Norddeutsche Seekabelwerke (NSW) was founded as early as 1899. The first undersea cable with a length of 7,993 kilometres was laid in 1904. NSW has been completely owned by General Cable Corporation since 2007 and is the competence centre for undersea cables within this international group of companies at its original site in Nordenham/Weser (Fig. 1). With its own pier and cable-laying ships, the undersea cables can be "wound" from the factory directly onto the ships, driven to the area of operation and laid there. Nowadays, NSW produces undersea cables with a length of up to 10,000 kilometres. NSW's main product is medium and high voltage cables that are laid under water. The range extends from transatlantic cables to the cabling of offshore wind farms, connections from islands to the mainland and cables laid across lakes or rivers. Cables for telecommunications or optical cables as well as copper cables for motor windings are also part of the product range.
NSW currently uses three single-screw extruders for hose extrusion, which operate with a screw diameter of 45 to 150 millimetres. This is mainly used to manufacture intermediate products, i.e. individual cables that are later processed together with other cables to form an undersea cable. Depending on the product (Fig. 2), three different PE coatings are applied simultaneously around a copper strand using a mould. The first layer is a thin PE coating that smoothes the surface of the copper strand. The actual insulation layer is made of a different PE plastic. As mechanical protection a further PE plastic layer is extruded onto the copper conductor as a third coating. During this process, vacuum is permanently applied directly in the mould in the cavity between the strand and the coating. It ensures that the three layers cling directly to the strand or directly to each other and that no air inclusions occur.
In the past, NSW used liquid ring vacuum pumps on the extruders, which proved to be extremely maintenance-intensive and unreliable. These vacuum pumps each had a 7.5 kW motor as drive and could not be adjusted. It was only possible to set the vacuum level manually via a false air valve. The water used to operate the vacuum pumps caused problems. A tank was installed in the water circuit in order to keep the amount of water as high as possible. As the melts are extruded at temperatures of 200 to 210 degrees Celsius, the water still heated up to almost 100 degrees Celsius in some cases. A larger tank was installed and thus the amount of water was further increased; however, this did not really help to solve the problem. The vacuum level attainable using liquid ring vacuum pumps is directly dependent on the water temperature. The lowest ultimate pressure is achieved at temperatures of approximately 15 degrees Celsius. Higher temperatures have a negative impact on the ultimate pressure. A further complication was that the water often had to be changed because monomers and particles accumulated in it. They had an aggressive effect on both the vacuum pumps and the material in the entire water circuit, meaning that parts had to be repeatedly replaced. Vacuum pump failures also caused downtime in the extrusion process.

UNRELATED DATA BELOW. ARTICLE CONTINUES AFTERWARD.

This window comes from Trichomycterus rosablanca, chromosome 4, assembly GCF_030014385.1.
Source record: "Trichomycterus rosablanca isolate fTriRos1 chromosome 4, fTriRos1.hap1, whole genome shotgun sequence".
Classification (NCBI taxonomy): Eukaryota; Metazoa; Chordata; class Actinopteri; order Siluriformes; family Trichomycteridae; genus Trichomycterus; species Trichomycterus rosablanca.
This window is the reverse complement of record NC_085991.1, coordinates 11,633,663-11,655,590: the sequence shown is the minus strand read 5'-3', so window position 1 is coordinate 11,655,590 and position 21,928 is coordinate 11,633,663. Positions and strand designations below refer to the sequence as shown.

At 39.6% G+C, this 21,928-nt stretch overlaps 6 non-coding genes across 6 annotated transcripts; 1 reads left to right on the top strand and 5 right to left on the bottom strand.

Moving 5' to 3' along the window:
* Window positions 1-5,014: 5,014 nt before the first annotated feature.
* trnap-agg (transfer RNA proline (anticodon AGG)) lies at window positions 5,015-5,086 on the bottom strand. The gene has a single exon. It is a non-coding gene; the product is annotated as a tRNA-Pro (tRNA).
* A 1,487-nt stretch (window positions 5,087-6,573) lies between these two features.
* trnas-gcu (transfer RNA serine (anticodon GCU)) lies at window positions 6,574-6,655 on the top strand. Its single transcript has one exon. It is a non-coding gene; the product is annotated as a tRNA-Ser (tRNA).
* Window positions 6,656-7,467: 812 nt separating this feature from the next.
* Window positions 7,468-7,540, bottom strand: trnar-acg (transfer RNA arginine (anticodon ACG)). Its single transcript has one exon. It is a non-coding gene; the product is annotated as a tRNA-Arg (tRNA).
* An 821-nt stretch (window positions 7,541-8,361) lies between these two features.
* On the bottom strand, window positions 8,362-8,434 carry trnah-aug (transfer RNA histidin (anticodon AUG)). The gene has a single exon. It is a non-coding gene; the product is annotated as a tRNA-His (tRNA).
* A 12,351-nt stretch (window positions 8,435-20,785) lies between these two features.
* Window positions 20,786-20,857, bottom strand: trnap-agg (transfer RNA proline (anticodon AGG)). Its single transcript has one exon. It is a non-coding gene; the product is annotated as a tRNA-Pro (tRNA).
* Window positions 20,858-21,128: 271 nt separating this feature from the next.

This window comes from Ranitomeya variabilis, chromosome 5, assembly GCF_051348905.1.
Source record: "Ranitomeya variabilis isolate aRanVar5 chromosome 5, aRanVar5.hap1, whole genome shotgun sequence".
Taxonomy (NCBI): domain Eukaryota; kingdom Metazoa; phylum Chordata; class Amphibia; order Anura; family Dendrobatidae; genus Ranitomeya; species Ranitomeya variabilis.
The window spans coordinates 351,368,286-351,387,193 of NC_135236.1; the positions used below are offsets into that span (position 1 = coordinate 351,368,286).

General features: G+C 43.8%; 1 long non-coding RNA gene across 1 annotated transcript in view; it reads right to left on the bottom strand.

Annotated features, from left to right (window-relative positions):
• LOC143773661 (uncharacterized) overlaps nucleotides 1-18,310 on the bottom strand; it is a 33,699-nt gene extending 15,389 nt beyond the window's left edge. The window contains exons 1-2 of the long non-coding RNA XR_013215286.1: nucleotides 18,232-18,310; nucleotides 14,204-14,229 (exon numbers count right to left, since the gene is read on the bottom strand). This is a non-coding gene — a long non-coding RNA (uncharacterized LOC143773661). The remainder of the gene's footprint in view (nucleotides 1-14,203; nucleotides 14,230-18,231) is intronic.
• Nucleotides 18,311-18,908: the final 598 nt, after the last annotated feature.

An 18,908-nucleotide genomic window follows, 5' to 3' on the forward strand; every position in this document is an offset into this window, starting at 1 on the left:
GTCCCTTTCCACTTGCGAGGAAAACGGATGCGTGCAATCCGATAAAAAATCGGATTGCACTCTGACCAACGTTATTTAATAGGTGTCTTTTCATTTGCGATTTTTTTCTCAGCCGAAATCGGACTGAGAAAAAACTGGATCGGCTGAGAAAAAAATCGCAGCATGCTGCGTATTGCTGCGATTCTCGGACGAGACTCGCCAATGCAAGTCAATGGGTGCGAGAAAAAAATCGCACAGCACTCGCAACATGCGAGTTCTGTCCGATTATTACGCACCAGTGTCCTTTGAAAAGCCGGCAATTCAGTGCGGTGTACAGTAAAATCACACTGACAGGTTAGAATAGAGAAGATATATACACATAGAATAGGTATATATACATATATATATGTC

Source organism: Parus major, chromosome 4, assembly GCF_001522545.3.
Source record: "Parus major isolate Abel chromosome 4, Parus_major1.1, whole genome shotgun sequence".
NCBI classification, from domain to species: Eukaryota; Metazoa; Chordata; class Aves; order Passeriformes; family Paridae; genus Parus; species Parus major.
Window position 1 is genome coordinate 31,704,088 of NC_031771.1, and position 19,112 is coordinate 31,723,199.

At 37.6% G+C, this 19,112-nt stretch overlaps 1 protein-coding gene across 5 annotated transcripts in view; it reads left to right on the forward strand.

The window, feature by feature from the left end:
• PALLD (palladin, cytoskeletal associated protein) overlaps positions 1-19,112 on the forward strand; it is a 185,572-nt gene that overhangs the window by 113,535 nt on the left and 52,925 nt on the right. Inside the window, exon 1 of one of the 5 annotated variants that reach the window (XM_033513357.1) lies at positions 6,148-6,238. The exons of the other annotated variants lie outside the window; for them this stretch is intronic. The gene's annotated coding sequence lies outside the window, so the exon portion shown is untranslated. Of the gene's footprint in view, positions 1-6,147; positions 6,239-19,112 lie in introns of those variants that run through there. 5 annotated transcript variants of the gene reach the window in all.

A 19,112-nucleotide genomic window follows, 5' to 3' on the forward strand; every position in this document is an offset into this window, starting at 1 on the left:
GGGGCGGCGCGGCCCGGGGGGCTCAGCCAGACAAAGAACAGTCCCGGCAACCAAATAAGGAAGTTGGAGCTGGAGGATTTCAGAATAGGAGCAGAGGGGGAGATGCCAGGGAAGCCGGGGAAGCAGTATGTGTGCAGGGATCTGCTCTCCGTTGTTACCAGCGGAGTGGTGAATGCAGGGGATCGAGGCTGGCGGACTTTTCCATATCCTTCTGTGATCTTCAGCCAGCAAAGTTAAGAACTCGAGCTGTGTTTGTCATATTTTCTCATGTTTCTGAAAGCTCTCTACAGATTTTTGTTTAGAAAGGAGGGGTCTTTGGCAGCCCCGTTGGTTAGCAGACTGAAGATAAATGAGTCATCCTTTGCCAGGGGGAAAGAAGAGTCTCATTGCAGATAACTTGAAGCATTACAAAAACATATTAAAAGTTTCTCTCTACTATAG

Two Mink MV 0080 C claw vacuum pumps (Fig. 3) are now installed on each of the three extruders. NSW opted for this vacuum technology because it had already been used for many years in pneumatic material feeding to the extruders with positive results. Mink claw vacuum pumps are used in this process to generate the vacuum for suction conveying of the granulate. This has shown how reliable and economical Mink vacuum pumps are. The Mink MV sizes now used for hose extrusion operate completely redundantly and are controlled in such a way that they are operated alternately. Due to the length of the cables produced, an extrusion process can take up to one week. This means that during this time the vacuum is permanently maintained and the preset ultimate pressure is precisely maintained. Leaks during the feeding of the strands into the extrusion mould can cause higher or lower amounts of air leakage. The frequency-controlled drives of the Mink MV vacuum pumps ensure that the set point is maintained by changing the speed. Manual control is no longer necessary. Each individual vacuum pump is preceded by a separator that makes sure no entrained plastic particles can enter the vacuum pumps. The drive power of the Mink MV vacuum pumps is 2.1 kilowatts each, which is considerably lower than that of the liquid ring vacuum pumps with 7.5 kilowatts each previously used.
The decision to install the new Mink MV vacuum pumps in May 2017 has proven to be the right one. The six Mink MV claw vacuum pumps operate completely trouble-free and efficiently. Maintenance is limited to emptying or cleaning the upstream separators and to an annual gear oil change on the vacuum pumps.